I'm used to bash's builtin read function in while loops, e.g.:

echo "0 1
      1 1
      1 2
      2 3" |\
while read A B; do
    echo $A + $B | bc;

I've been working on some make project, and it became prudent to split files and store intermediary results. As a consequence I often end up shredding single lines into variables. While the following example works pretty well,

head -n1 somefile | while read A B C D E FOO; do [... use vars here ...]; done

it's sort of stupid, because the while loop will never run more than once. But without the while,

head -n1 somefile | read A B C D E FOO; [... use vars here ...]

The read variables are always empty when I use them. I never noticed this behaviour of read, because usually I'd use while loops to process many similar lines. How can I use bash's read builtin without a while loop? Or is there another (or even better) way to read a single line into multiple (!) variables?


The answers teach us, it's a problem of scoping. The statement

 cmd0; cmd1; cmd2 | cmd3; cmd4

is interpreted such that the commands cmd0, cmd1, and cmd4 are executed in the same scope, while the commands cmd2 and cmd3 are each given their own subshell, and consequently different scopes. The original shell is the parent of both subshells.

  • Regarding your Conclusion: (1) The command line as originally presented is syntactically incorrect. Specifically, … cmd1; | cmd2 … is an error. (2) We can tell that cmd2 and cmd3 are each given their own subshell in cmd1; cmd2 | cmd3; cmd4 by trying things like answer=42 | sleep 0 or cd other/dir | read foo. You'll see that the first command in each pipeline must be in a subshell, as they do not effect the main (parent) shell process. Feb 12, 2015 at 10:27

3 Answers 3


It's because the part where you use the vars is a new set of commands. Use this instead:

head somefile | { read A B C D E FOO; echo $A $B $C $D $E $FOO; }

Note that, in this syntax, there must be a space after the { and a ; (semicolon) before the }.  Also -n1 is not necessary; read only reads the first line.

For better understanding, this may help you; it does the same as above:

read A B C D E FOO < <(head somefile); echo $A $B $C $D $E $FOO


It's often said that the next two statements do the same:

head somefile | read A B C D E FOO
read A B C D E FOO < <(head somefile)

Well, not exactly. The first one is a pipe from head to bash's read builtin. One process's stdout to another process's stdin.

The second statement is redirection and process substitution. It is handled by bash itself. It creates a FIFO (named pipe, <(...)) that head's output is connected to, and redirects (<) it to the read process.

So far these seem equivalent. But when working with variables it can matter. In the first one the variables are not set after executing. In the second one they are available in the current environment.

Every shell has another behavior in this situation. See that link for which they are. In bash you can work around that behavior with command grouping {}, process substitution (< <()) or Here strings (<<<).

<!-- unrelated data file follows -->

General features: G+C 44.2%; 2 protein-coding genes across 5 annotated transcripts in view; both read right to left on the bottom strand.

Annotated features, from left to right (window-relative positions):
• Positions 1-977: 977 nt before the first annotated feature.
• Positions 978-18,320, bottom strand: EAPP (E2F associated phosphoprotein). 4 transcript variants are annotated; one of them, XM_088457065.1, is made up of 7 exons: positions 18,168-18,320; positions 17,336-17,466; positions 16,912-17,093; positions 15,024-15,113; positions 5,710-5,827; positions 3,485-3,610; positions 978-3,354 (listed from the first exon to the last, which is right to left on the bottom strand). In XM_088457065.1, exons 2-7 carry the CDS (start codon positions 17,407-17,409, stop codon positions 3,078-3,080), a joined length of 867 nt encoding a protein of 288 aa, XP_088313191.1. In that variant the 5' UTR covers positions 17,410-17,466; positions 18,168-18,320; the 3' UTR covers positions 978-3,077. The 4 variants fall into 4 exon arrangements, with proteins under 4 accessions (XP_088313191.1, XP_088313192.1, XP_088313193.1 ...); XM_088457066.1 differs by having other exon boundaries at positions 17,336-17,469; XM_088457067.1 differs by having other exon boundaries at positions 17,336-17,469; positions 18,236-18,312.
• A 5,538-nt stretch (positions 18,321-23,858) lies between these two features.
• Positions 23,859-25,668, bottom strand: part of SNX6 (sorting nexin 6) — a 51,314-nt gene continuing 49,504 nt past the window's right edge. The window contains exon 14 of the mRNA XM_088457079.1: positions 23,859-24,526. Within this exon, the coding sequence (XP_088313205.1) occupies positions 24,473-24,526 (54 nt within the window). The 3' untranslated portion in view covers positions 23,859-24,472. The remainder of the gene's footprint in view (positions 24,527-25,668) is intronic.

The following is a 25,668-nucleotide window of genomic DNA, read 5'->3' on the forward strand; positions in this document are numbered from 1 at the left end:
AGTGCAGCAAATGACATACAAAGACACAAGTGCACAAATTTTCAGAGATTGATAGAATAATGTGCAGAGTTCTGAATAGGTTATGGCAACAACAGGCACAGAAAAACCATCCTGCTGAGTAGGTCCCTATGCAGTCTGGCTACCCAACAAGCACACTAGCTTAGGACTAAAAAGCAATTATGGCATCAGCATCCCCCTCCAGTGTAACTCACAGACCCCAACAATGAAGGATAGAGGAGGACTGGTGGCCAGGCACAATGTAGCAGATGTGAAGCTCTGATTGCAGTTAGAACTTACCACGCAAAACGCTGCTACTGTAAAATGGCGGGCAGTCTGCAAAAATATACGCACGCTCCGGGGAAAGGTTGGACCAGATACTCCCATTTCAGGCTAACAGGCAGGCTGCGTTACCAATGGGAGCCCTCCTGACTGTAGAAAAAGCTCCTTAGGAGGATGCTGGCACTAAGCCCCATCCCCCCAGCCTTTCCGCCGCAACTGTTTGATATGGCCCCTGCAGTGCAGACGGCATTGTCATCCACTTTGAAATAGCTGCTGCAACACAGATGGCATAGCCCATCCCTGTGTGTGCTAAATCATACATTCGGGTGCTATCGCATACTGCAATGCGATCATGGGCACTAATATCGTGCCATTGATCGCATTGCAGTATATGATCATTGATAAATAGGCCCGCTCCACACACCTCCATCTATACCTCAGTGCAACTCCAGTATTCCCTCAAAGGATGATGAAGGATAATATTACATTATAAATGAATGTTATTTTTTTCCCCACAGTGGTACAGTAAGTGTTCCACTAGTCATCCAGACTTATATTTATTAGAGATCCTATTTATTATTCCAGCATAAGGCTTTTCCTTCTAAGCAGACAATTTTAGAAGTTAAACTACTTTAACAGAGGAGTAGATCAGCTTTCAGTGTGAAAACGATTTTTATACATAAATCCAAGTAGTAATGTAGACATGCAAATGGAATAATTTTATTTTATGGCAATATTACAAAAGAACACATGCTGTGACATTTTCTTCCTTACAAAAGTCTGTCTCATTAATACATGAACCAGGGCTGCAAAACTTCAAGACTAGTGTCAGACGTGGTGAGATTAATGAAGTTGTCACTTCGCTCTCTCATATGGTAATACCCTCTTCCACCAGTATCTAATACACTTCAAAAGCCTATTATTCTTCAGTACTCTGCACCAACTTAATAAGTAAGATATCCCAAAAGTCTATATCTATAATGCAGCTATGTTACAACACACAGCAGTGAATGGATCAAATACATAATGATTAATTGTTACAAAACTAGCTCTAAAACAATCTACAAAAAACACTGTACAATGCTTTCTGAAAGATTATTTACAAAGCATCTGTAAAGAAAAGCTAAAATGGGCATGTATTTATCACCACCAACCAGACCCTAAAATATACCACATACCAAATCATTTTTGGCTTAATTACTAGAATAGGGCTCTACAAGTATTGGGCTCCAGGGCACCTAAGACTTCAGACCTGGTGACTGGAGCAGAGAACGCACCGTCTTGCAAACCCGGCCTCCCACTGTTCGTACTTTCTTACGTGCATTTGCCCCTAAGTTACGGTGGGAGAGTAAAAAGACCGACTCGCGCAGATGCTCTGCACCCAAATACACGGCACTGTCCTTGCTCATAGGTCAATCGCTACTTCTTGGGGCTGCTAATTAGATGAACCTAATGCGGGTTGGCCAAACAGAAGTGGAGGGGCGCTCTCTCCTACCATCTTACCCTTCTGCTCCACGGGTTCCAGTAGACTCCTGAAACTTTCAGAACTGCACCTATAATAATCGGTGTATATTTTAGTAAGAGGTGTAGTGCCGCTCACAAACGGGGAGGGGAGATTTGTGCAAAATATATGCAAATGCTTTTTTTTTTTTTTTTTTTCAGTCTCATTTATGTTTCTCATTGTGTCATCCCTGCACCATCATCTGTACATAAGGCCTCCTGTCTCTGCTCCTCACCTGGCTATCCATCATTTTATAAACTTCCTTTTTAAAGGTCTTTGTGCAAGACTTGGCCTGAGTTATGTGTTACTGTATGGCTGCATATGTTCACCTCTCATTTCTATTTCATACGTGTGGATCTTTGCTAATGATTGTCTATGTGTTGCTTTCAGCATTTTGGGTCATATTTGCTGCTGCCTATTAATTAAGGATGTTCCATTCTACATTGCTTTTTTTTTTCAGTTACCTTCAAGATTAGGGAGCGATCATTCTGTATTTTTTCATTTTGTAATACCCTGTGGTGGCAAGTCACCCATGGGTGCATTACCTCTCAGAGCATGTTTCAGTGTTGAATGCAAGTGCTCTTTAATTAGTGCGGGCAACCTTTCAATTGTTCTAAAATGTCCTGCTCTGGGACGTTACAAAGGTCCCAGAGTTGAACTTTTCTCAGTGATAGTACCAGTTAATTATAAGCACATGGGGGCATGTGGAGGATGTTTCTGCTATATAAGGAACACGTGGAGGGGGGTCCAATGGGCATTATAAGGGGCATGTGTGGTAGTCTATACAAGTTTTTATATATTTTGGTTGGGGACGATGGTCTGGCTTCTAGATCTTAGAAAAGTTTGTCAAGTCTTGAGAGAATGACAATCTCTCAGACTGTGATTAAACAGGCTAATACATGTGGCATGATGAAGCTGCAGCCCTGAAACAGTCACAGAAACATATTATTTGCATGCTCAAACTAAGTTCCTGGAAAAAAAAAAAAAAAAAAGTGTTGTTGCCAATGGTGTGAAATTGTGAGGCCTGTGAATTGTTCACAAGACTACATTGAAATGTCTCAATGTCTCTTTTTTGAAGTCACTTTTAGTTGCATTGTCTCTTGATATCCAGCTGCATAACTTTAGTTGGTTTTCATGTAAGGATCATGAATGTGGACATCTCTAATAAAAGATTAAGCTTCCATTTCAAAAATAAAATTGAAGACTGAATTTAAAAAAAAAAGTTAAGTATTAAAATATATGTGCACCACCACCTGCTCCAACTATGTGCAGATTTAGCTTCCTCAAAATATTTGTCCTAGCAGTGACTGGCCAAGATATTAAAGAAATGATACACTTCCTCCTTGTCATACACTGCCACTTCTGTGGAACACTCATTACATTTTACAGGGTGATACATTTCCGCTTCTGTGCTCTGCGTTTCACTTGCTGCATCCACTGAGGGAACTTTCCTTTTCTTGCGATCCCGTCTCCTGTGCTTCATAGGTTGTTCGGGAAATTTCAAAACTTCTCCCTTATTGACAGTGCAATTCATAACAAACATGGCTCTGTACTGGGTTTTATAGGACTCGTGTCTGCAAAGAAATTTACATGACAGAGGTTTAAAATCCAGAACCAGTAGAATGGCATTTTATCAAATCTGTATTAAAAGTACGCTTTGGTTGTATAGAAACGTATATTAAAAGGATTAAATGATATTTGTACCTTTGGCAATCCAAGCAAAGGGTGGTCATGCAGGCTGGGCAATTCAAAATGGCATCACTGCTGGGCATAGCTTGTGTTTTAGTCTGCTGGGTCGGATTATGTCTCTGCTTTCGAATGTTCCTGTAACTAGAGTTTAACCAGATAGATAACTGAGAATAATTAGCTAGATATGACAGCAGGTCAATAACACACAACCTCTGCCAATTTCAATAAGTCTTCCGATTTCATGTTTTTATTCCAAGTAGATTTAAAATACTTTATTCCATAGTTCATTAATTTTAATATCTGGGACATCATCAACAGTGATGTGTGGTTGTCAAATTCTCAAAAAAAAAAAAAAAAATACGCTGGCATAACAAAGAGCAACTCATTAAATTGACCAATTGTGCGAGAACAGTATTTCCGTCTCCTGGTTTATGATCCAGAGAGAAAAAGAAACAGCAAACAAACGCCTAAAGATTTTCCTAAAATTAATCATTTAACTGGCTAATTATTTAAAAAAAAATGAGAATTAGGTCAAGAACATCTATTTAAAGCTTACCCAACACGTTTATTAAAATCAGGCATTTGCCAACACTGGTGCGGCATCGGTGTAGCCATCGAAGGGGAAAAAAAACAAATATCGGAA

• {} ... I only tried (). Why does the ; in your second example not start "a new set of commands"? Actually I don't understand the < < construct at all. Need to think ...
    – Bananguin
    Oct 15, 2014 at 9:24
  • @Bananguin see my edit, hope it brings light to that problem.
    – chaos
    Oct 15, 2014 at 9:48
  • 2
    I think I got it: The actual point is that WHEN USING PIPES, bash creates subshells for each processes of the pipeline, and due to scoping the variables are gone, after the pipeline. Using {} makes the remainder of the line an (one!) element of the pipeline, while inside that subshell the variables are available. Using process substitution one is not using pipes and therefore bash does not spawn subshells.
    – Bananguin
    Oct 15, 2014 at 10:07
  • @Bananguin you got it ^^
    – chaos
    Oct 15, 2014 at 10:20
  • 1
    Since read only reads the first line of input, it is not just -n1 which is redundant but the entire head command. If you eliminate the head command, you can also eliminate the pipeline. Then it becomes read A B C D E FOO < somefile and it won't be a subshell, so the variables will remain available for the next command.
    – kasperd
    Oct 15, 2014 at 10:46

To quote from a very useful article wiki.bash-hackers.org:

This is because the commands of the pipe run in subshells that cannot modify the parent shell. As a result, the variables of the parent shell are not modified (see article: Bash and the process tree).

As the answer has been provided a few times now, an alternative way (using non builtin commands...) is this:

$ eval `echo 0 1 | awk '{print "A="$1";B="$2}'`;echo $B $A
$ 1 0
  • My problem was that I thought bash would put everything between the pipe symbol and the end of the line into the same subshell, but apparently it only reads the next statement.
    – Bananguin
    Oct 15, 2014 at 10:17
  • Great question... Oct 15, 2014 at 10:21

As you noted, the problem was that a pipe to read is run in a subshell.

One answer is to use a heredoc:

numbers="01 02"
read first second <<INPUT
echo $first
echo $second

This method is nice in that it will behave the same way in any POSIX-like shell.

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